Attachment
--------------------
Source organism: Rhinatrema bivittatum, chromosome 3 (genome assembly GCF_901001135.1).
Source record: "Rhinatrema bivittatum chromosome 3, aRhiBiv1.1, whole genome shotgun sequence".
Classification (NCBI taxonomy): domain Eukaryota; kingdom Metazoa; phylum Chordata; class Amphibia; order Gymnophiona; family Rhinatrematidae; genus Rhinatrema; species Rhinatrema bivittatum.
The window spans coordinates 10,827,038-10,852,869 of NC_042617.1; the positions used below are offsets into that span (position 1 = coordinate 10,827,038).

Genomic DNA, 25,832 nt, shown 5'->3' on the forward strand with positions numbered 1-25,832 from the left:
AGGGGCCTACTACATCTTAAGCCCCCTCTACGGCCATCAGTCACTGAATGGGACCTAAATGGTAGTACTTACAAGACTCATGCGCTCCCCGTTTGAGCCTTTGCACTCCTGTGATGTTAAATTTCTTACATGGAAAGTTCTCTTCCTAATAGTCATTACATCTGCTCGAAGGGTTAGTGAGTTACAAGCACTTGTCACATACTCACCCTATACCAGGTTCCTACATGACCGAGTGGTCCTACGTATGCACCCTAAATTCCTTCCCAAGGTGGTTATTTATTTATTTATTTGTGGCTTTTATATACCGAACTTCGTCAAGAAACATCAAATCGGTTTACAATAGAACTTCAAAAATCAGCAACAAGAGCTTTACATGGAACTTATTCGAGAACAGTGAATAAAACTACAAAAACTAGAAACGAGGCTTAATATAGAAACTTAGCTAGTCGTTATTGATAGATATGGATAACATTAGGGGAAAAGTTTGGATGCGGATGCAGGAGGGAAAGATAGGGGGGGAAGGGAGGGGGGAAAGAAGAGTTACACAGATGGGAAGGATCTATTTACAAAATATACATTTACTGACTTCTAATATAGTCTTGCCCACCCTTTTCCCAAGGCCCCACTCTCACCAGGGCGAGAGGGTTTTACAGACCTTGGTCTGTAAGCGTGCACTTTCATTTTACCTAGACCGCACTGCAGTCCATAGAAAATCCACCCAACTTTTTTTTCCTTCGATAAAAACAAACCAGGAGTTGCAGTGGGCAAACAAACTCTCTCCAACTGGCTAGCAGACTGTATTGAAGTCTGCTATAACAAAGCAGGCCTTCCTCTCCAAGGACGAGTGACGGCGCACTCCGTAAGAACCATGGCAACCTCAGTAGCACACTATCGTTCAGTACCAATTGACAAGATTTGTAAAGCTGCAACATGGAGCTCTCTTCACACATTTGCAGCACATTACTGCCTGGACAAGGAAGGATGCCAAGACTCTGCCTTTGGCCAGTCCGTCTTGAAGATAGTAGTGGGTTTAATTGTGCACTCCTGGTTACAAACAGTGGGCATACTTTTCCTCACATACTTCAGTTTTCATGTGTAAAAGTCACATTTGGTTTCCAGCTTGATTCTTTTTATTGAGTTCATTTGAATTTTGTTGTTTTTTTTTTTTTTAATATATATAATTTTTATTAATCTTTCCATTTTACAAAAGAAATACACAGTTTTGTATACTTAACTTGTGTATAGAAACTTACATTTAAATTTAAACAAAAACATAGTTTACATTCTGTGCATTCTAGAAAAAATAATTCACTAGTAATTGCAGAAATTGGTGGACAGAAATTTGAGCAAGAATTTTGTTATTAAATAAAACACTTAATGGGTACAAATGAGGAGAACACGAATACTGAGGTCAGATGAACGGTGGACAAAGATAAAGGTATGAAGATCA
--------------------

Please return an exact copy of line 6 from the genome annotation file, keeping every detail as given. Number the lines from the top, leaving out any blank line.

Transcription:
AGGGGCCTACTACATCTTAAGCCCCCTCTACGGCCATCAGTCACTGAATGGGACCTAAATGGTAGTACTTACAAGACTCATGCGCTCCCCGTTTGAGCCTTTGCACTCCTGTGATGTTAAATTTCTTACATGGAAAGTTCTCTTCCTAATAGTCATTACATCTGCTCGAAGGGTTAGTGAGTTACAAGCACTTGTCACATACTCACCCTATACCAGGTTCCTACATGACCGAGTGGTCCTACGTATGCACCCTAAATTCCTTCCCAAGGTGGTTATTTATTTATTTATTTGTGGCTTTTATATACCGAACTTCGTCAAGAAACATCAAATCGGTTTACAATAGAACTTCAAAAATCAGCAACAAGAGCTTTACATGGAACTTATTCGAGAACAGTGAATAAAACTACAAAAACTAGAAACGAGGCTTAATATAGAAACTTAGCTAGTCGTTATTGATAGATATGGATAACATTAGGGGAAAAGTTTGGATGCGGATGCAGGAGGGAAAGATAGGGGGGGAAGGGAGGGGGGAAAGAAGAGTTACACAGATGGGAAGGATCTATTTACAAAATATACATTTACTGACTTCTAATATAGTCTTGCCCACCCTTTTCCCAAGGCCCCACTCTCACCAGGGCGAGAGGGTTTTACAGACCTTGGTCTGTAAGCGTGCACTTTCATTTTACCTAGACCGCACTGCAGTCCATAGAAAATCCACCCAACTTTTTTTTCCTTCGATAAAAACAAACCAGGAGTTGCAGTGGGCAAACAAACTCTCTCCAACTGGCTAGCAGACTGTATTGAAGTCTGCTATAACAAAGCAGGCCTTCCTCTCCAAGGACGAGTGACGGCGCACTCCGTAAGAACCATGGCAACCTCAGTAGCACACTATCGTTCAGTACCAATTGACAAGATTTGTAAAGCTGCAACATGGAGCTCTCTTCACACATTTGCAGCACATTACTGCCTGGACAAGGAAGGATGCCAAGACTCTGCCTTTGGCCAGTCCGTCTTGAAGATAGTAGTGGGTTTAATTGTGCACTCCTGGTTACAAACAGTGGGCATACTTTTCCTCACATACTTCAGTTTTCATGTGTAAAAGTCACATTTGGTTTCCAGCTTGATTCTTTTTATTGAGTTCATTTGAATTTTGTTGTTTTTTTTTTTTTTAATATATATAATTTTTATTAATCTTTCCATTTTACAAAAGAAATACACAGTTTTGTATACTTAACTTGTGTATAGAAACTTACATTTAAATTTAAACAAAAACATAGTTTACATTCTGTGCATTCTAGAAAAAATAATTCACTAGTAATTGCAGAAATTGGTGGACAGAAATTTGAGCAAGAATTTTGTTATTAAATAAAACACTTAATGGGTACAAATGAGGAGAACACGAATACTGAGGTCAGATGAACGGTGGACAAAGATAAAGGTATGAAGATCA